Question: Are you surprised by the reactions to the film so far?
Before I made this documentary, I always thought that my background was just Dutch. While I knew that I had Indonesian heritage, I felt that my grandmother was culturally western. I never expected to find the Indisch culture, its richness and variety, which continues to exist despite the War. It has been marvelous to find and connect with culture that I never knew was missing from my soul, and I am eager to find out more.
Question: What do you treasure the most as a result of completing this project?
To be able to record and uncover the very last fragments of a period of history that has been under researched, to bring justice to the concentration camp victims, is something that Jean-Baptiste and I are immensely proud of. It helps us to keep on working, even when times are tough.
For me, and this is going to sound very sappy, I treasure the friendship and artistic energy of Jean-Baptiste every day. This film would not have been possible without his skills as a filmmaker on a purely practical level, or his ongoing encouragement during the very difficult moments we experienced while creating it.
Question: What is your next anticipated project? And how can we support you?
On 30 October 2021, my great uncle Robert Holman, whom we interviewed for the documentary, passed away. We were absolutely devastated and it made us realize how urgently we needed to record the memories of the concentration camp survivors. Our next project will be about the children of the camps.
The best way to support this project is to purchase The Past Ended on Mango Street.
The author and publisher disclaim any liability in connection with the use of the information and content of this article.
Are you, or do you know someone who was a child interned in a Japanese concentration camp in the Dutch East Indies? And do you want to help Thomas with his next project? Please contact us at email@example.com.
My mother was detained in Lampersari Camp with her 5 children. My eldest brother is now 89 yrs old and he survived the boys camp of Lampersari. Her 4 other children have passed away in the eighties and later but died (too) young due to the hardship and treatment in that Camp. I was born in 1946, after the war and my parents had to leave Indonesia for The Netherlands. My father was an “indo” mother a white woman who lived from her 11th year in Nederlands Indë. (Dutch Indie). I am interested in your documentary. Can I buy it or how can I find it? Thanks for your work.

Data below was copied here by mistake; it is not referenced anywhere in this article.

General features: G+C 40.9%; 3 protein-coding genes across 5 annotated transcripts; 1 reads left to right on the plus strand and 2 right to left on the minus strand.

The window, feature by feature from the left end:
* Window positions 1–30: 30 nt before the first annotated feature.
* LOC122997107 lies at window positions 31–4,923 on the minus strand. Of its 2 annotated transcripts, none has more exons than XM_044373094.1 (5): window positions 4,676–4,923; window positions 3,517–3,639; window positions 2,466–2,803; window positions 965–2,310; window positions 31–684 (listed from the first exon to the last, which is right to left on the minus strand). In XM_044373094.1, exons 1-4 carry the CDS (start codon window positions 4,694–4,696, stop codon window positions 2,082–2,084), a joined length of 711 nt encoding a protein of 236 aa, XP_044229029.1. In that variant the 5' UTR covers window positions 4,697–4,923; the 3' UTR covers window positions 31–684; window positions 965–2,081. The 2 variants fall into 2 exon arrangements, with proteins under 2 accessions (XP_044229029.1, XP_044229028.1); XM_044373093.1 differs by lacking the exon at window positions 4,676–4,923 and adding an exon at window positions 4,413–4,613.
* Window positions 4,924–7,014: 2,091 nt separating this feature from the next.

Hi sorry for asking but is Jean Baptiste also of Indo extraction or what is his link to Indonesia and/or Japanese occupation?
Thomas, was your family of Indo/Dutch origin or perhaps British and living in the Dutch Indies during WWII?
Thanks for adding your biographies if possible. Would be wonderful to understand the entire story in better context.
I agree that silence is what reigned among most people after these events. As was the case with my family.
But I agree with Jean Baptiste entirely that silencing will only create more confusion.
Merci pour son soutien et implication dans ce projet! And to you Thomas for being inquisitive and persistent.
Hello Alex, no need to apologise about asking questions. Jean-Baptiste and I are grateful when people who watched the film interact with us. We are also touched by your very kind words.
Jean-Baptiste does not have any Dutch Indonesian heritage. He did, however, live in Indonesia and South East Asia for several years. The reason he wanted to make a documentary about my grandmother was because he had never heard about the concentration camps in Indonesia. He has also been fascinated by WWII history, and in particular the war in the Asia-Pacific, since as far back as he can remember.
As for me, I am Dutch-Indonesian on my grandmother’s side. I am not too sure how long my grandmother’s family had been in the Dutch East Indies. I think it must have been since the 19th century, though they could have been their much longer. My grandmother’s father was born in the Dutch East Indies and my grandmother’s mother, The Netherlands.
On a side not may I ask what your relationship with Indonesia is?
You can contact me at firstname.lastname@example.org should you have any further questions. I would be pleased to give you information you want.
i was a 7 yr young girl imprisoned with my mother in Kamp Lampersari
Hello Bedo, thank you so much for sending this message. My name is Thomas Watson. We’d be very interested in speaking to you as we are currently in the process of creating another documentary about the people who spent their childhood in the Japanese-run concentration camps. If you are interested in being a part of this project please send an email to email@example.com. We look forward to hearing from you.